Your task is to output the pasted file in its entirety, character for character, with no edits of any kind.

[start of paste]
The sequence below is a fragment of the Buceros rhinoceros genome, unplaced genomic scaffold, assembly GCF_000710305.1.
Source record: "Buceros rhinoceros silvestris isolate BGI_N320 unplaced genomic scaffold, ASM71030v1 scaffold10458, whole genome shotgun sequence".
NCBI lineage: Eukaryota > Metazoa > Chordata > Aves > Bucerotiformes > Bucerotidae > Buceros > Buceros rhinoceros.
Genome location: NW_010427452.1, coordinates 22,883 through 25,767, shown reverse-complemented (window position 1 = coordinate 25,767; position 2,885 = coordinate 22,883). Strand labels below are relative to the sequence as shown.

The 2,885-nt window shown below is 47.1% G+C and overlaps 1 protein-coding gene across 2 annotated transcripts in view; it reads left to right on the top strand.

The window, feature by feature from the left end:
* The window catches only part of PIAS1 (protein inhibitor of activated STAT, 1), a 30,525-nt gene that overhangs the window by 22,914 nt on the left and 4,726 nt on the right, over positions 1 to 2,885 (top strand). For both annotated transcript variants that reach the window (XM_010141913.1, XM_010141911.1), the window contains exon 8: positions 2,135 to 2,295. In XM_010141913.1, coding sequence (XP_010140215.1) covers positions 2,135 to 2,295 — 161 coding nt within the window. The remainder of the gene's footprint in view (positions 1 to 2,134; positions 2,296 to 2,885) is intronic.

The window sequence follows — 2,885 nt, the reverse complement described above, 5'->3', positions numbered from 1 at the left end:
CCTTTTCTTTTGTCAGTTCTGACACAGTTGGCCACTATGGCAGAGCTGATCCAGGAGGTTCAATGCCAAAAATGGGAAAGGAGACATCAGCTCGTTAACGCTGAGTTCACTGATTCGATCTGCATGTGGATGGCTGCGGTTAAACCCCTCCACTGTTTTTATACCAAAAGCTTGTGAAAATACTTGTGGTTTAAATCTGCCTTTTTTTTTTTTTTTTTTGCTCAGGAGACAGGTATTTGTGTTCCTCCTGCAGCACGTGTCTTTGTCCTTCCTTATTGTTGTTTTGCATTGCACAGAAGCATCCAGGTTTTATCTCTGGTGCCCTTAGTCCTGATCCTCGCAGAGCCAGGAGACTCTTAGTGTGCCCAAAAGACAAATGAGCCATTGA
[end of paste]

The sequence below is a fragment of the Buceros rhinoceros genome, unplaced genomic scaffold, assembly GCF_000710305.1.
Source record: "Buceros rhinoceros silvestris isolate BGI_N320 unplaced genomic scaffold, ASM71030v1 scaffold10458, whole genome shotgun sequence".
NCBI lineage: Eukaryota > Metazoa > Chordata > Aves > Bucerotiformes > Bucerotidae > Buceros > Buceros rhinoceros.
Genome location: NW_010427452.1, coordinates 22,883 through 25,767, shown reverse-complemented (window position 1 = coordinate 25,767; position 2,885 = coordinate 22,883). Strand labels below are relative to the sequence as shown.

The 2,885-nt window shown below is 47.1% G+C and overlaps 1 protein-coding gene across 2 annotated transcripts in view; it reads left to right on the top strand.

The window, feature by feature from the left end:
* The window catches only part of PIAS1 (protein inhibitor of activated STAT, 1), a 30,525-nt gene that overhangs the window by 22,914 nt on the left and 4,726 nt on the right, over positions 1 to 2,885 (top strand). For both annotated transcript variants that reach the window (XM_010141913.1, XM_010141911.1), the window contains exon 8: positions 2,135 to 2,295. In XM_010141913.1, coding sequence (XP_010140215.1) covers positions 2,135 to 2,295 — 161 coding nt within the window. The remainder of the gene's footprint in view (positions 1 to 2,134; positions 2,296 to 2,885) is intronic.

The window sequence follows — 2,885 nt, the reverse complement described above, 5'->3', positions numbered from 1 at the left end:
CCTTTTCTTTTGTCAGTTCTGACACAGTTGGCCACTATGGCAGAGCTGATCCAGGAGGTTCAATGCCAAAAATGGGAAAGGAGACATCAGCTCGTTAACGCTGAGTTCACTGATTCGATCTGCATGTGGATGGCTGCGGTTAAACCCCTCCACTGTTTTTATACCAAAAGCTTGTGAAAATACTTGTGGTTTAAATCTGCCTTTTTTTTTTTTTTTTTTGCTCAGGAGACAGGTATTTGTGTTCCTCCTGCAGCACGTGTCTTTGTCCTTCCTTATTGTTGTTTTGCATTGCACAGAAGCATCCAGGTTTTATCTCTGGTGCCCTTAGTCCTGATCCTCGCAGAGCCAGGAGACTCTTAGTGTGCCCAAAAGACAAATGAGCCATTGA